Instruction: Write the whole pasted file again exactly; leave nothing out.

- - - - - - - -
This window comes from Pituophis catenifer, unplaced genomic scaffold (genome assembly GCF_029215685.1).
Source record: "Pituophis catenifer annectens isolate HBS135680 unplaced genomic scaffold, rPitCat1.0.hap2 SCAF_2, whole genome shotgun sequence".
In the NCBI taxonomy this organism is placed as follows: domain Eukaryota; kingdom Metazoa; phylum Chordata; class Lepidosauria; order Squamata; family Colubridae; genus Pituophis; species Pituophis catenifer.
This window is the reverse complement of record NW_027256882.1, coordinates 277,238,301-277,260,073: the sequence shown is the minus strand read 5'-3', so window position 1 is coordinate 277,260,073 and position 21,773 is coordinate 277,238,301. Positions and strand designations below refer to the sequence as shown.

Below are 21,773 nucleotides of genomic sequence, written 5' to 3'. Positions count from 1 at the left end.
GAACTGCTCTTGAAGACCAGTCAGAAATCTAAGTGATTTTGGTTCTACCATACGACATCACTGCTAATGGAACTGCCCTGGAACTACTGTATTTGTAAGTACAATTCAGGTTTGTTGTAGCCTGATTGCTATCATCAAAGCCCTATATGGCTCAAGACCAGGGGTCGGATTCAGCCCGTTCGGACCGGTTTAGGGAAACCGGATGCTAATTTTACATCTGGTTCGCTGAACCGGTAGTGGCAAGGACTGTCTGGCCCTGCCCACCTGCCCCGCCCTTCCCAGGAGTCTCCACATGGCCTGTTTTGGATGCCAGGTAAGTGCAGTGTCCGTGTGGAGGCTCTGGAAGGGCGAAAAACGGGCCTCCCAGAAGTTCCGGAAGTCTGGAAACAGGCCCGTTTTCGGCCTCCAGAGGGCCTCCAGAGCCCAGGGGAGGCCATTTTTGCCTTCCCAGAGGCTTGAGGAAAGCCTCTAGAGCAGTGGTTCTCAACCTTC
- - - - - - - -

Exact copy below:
This window comes from Pituophis catenifer, unplaced genomic scaffold (genome assembly GCF_029215685.1).
Source record: "Pituophis catenifer annectens isolate HBS135680 unplaced genomic scaffold, rPitCat1.0.hap2 SCAF_2, whole genome shotgun sequence".
In the NCBI taxonomy this organism is placed as follows: domain Eukaryota; kingdom Metazoa; phylum Chordata; class Lepidosauria; order Squamata; family Colubridae; genus Pituophis; species Pituophis catenifer.
This window is the reverse complement of record NW_027256882.1, coordinates 277,238,301-277,260,073: the sequence shown is the minus strand read 5'-3', so window position 1 is coordinate 277,260,073 and position 21,773 is coordinate 277,238,301. Positions and strand designations below refer to the sequence as shown.

Below are 21,773 nucleotides of genomic sequence, written 5' to 3'. Positions count from 1 at the left end.
GAACTGCTCTTGAAGACCAGTCAGAAATCTAAGTGATTTTGGTTCTACCATACGACATCACTGCTAATGGAACTGCCCTGGAACTACTGTATTTGTAAGTACAATTCAGGTTTGTTGTAGCCTGATTGCTATCATCAAAGCCCTATATGGCTCAAGACCAGGGGTCGGATTCAGCCCGTTCGGACCGGTTTAGGGAAACCGGATGCTAATTTTACATCTGGTTCGCTGAACCGGTAGTGGCAAGGACTGTCTGGCCCTGCCCACCTGCCCCGCCCTTCCCAGGAGTCTCCACATGGCCTGTTTTGGATGCCAGGTAAGTGCAGTGTCCGTGTGGAGGCTCTGGAAGGGCGAAAAACGGGCCTCCCAGAAGTTCCGGAAGTCTGGAAACAGGCCCGTTTTCGGCCTCCAGAGGGCCTCCAGAGCCCAGGGGAGGCCATTTTTGCCTTCCCAGAGGCTTGAGGAAAGCCTCTAGAGCAGTGGTTCTCAACCTTC